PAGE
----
Nearly Dying In The Outback
A moment lived in Australia by Ross the Explorer, a traveller from United Kingdom
When I landed in Alice Springs a massive smile stretched along my face. I was about to see the Outback, who would not be excited!
I had 48 hours to kill before I headed to Uluru (Westerners tend to refer to this place as Ayers Rock), Kata Tjuta and Kings Canyon.
The day after arriving I chucked 1.25 litres of water and my camera in my backpack and went to Mount Gillen. In hindsight I should have packed 3 litres of water and told someone where I was going.
I left at 12.30, it was going to be a 4.5 hour walk (including the walk to the mountain itself). I eventually got back at 9.30pm. It turned out to be a very long 4.5 hours.
When I arrived at the base of the mountain I realised that it was going to be a steep climb. That was no problem, I was up for a challenge. After about an hour I was near the top. Getting to the top required me to do some climbing.
Once I had finished the climb I was treated to breath taking views. Alice Springs is surrounded by nature. I sat at the top for a while getting my breath back and taking loads of photos (and selfies).
I walked toward the cliff edge to make the climb down. Then it became apparent that I had no idea how I got up. It was really unclear which part of the cliff I had previously climbed up. I could not work out the path down, all the paths looked as if they just led to death. After much looking and observing I finally found the right path.
I carefully made my way down this path. I was making good use of my hands and feet. I would be lying if I said I was not scared. Then it became apparent I was not on the correct path! I saw the correct path and decided to crawl along the cliff edge onto the correct path. I did not want to stand up and risk falling to my death. I had to crawl through a thorn bush which was fun. Then I had further bad luck. It became apparent I could not crawl onto the correct path. I realised I had to go back to the top and start again.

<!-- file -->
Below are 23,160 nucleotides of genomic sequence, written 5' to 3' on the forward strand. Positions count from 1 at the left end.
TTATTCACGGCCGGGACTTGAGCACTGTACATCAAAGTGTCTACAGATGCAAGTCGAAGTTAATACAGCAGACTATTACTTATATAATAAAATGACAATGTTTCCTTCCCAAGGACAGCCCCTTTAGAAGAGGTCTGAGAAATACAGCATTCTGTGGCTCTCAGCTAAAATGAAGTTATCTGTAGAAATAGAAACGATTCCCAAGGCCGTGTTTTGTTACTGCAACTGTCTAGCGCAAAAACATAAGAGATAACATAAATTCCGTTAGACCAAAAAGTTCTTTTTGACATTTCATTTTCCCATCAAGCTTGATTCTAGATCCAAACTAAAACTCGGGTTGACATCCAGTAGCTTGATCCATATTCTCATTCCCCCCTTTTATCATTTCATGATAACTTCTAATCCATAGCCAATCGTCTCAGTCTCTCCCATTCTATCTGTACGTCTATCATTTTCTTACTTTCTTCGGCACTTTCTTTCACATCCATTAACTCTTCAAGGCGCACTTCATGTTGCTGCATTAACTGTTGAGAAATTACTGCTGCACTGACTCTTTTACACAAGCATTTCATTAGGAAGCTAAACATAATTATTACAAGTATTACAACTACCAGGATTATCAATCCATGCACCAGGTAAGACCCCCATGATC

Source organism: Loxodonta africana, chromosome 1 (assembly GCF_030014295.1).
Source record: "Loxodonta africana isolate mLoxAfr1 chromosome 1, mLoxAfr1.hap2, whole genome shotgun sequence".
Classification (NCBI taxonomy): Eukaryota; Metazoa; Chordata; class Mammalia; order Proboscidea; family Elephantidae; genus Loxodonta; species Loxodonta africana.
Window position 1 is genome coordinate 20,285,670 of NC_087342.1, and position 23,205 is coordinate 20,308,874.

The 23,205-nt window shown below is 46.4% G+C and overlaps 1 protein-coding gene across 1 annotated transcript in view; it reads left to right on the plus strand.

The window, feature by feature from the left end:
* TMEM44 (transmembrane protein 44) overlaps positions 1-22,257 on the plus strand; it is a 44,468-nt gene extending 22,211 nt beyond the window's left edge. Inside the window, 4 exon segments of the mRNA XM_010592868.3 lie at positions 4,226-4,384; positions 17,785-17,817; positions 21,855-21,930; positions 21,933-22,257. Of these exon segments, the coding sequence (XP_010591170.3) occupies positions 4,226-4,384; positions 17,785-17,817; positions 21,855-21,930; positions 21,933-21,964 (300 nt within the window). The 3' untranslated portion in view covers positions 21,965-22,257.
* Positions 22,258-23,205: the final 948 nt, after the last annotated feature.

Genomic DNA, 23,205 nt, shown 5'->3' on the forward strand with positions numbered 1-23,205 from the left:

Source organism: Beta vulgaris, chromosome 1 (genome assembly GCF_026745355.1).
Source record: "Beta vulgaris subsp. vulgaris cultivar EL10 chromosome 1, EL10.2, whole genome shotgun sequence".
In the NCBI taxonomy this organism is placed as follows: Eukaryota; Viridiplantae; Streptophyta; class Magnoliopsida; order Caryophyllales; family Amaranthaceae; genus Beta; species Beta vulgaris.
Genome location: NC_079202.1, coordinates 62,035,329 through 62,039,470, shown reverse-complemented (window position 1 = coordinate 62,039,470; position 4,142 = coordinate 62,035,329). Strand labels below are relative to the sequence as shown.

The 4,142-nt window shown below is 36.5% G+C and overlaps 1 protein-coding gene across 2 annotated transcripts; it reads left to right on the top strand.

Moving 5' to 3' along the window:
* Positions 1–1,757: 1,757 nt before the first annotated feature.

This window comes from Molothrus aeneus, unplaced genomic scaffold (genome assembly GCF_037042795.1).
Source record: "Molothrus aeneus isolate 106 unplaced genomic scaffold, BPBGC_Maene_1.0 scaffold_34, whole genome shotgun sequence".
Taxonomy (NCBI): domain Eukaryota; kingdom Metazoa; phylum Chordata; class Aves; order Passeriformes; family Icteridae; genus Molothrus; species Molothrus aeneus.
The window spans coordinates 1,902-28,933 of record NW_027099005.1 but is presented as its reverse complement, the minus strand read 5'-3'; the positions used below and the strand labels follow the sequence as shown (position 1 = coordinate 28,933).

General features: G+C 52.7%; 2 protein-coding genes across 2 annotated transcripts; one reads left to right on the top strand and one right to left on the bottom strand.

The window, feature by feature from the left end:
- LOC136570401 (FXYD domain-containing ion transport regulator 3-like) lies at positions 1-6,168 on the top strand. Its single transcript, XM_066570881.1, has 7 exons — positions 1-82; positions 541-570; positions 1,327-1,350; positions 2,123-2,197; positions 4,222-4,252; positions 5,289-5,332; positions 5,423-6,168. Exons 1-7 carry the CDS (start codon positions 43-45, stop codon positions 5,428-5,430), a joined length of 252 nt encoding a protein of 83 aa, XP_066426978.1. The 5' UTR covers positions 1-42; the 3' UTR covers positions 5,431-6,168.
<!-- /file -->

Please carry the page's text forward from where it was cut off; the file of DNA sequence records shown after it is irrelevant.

When I was back at the top I was looking at the cliff edge and just had no idea how to get down. I decided to walk down the other side of the mountain. It was going to make the walk far longer than planned but I had no other choice.
I walked, slid and climbed down the other side of the mountain. According to Google Maps at one point I was walking through a river. I did not see any water.
I eventually got to the bottom of the mountain but had no idea how to get back to the main road. Frustratingly Google Maps would not work at the bottom of the mountain. I started walking along a dirt track. I thought it would eventually lead to the main road.
It started getting dark and I started to feel completely lost. I picked up my pace and kept walking on the dirt track. When it became pitch black I called the police for assistance. The phone operator was going to speak to his manager and then call me back. Before he did this my phone died! Great!
I kept walking and eventually got to a sign which read ‘No Trespassing’. I sighed deeply and started looking for alternative routes. In the distance I saw what looked like cars. I assumed it was some people off roading on a dirt track. I headed towards the ‘dirt track’. I bumped into a sign which had ‘100’ written on it, it was dark but I could tell it was a speed limit sign. I looked around me and I realised the ‘dirt track’ was actually a proper road.
I stood at the side of the road and frantically waved when cars came past. Two cars drove straight past me and I felt gutted. Then fortunately one of the cars turned around and came back and asked if I was okay. I was lost, dehydrated and it was pitch black. I was not okay!
He told me to jump in the car, he said he could give me a lift home. I got in and started chatting to the guy. According to him the town had recently had a problem with Aboriginals committing car crime. It was his words, do not throw the racist card at me. I asked him why he stopped for me then, I asked if he had seen I was not an Aboriginal. He said ‘I didn’t see your appearance but I am a big bloke and have a gun on the back seat’! He could clearly defend himself if he needed to. The guy dropped me off and I thanked him a million times.
The next morning I woke up and realised I was coated in cuts and bruises. At least I was still alive! A lot of lessons were learnt after that ordeal!
This traveller has a blog : Ross the explorer
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